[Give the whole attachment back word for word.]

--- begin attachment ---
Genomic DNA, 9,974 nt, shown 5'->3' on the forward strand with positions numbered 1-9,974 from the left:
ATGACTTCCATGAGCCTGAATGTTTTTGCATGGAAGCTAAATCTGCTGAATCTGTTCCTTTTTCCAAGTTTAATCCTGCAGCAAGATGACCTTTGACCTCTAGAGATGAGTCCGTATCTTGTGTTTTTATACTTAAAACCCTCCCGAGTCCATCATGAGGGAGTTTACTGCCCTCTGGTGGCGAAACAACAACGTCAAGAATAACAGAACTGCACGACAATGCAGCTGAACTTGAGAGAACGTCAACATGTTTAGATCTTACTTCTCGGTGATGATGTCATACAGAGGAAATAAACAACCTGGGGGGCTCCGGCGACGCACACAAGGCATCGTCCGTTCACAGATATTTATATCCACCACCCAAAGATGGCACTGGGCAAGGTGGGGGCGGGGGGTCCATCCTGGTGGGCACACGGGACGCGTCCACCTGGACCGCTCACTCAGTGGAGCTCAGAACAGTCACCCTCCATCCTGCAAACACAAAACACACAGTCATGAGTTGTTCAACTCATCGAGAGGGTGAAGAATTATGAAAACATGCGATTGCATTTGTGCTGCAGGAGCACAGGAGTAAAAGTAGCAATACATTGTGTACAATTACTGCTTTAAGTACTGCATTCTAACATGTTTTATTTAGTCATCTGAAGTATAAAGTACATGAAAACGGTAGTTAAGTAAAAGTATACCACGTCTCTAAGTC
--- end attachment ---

Genomic DNA, 9,974 nt, shown 5'->3' on the forward strand with positions numbered 1-9,974 from the left:
ATGACTTCCATGAGCCTGAATGTTTTTGCATGGAAGCTAAATCTGCTGAATCTGTTCCTTTTTCCAAGTTTAATCCTGCAGCAAGATGACCTTTGACCTCTAGAGATGAGTCCGTATCTTGTGTTTTTATACTTAAAACCCTCCCGAGTCCATCATGAGGGAGTTTACTGCCCTCTGGTGGCGAAACAACAACGTCAAGAATAACAGAACTGCACGACAATGCAGCTGAACTTGAGAGAACGTCAACATGTTTAGATCTTACTTCTCGGTGATGATGTCATACAGAGGAAATAAACAACCTGGGGGGCTCCGGCGACGCACACAAGGCATCGTCCGTTCACAGATATTTATATCCACCACCCAAAGATGGCACTGGGCAAGGTGGGGGCGGGGGGTCCATCCTGGTGGGCACACGGGACGCGTCCACCTGGACCGCTCACTCAGTGGAGCTCAGAACAGTCACCCTCCATCCTGCAAACACAAAACACACAGTCATGAGTTGTTCAACTCATCGAGAGGGTGAAGAATTATGAAAACATGCGATTGCATTTGTGCTGCAGGAGCACAGGAGTAAAAGTAGCAATACATTGTGTACAATTACTGCTTTAAGTACTGCATTCTAACATGTTTTATTTAGTCATCTGAAGTATAAAGTACATGAAAACGGTAGTTAAGTAAAAGTATACCACGTCTCTAAGTC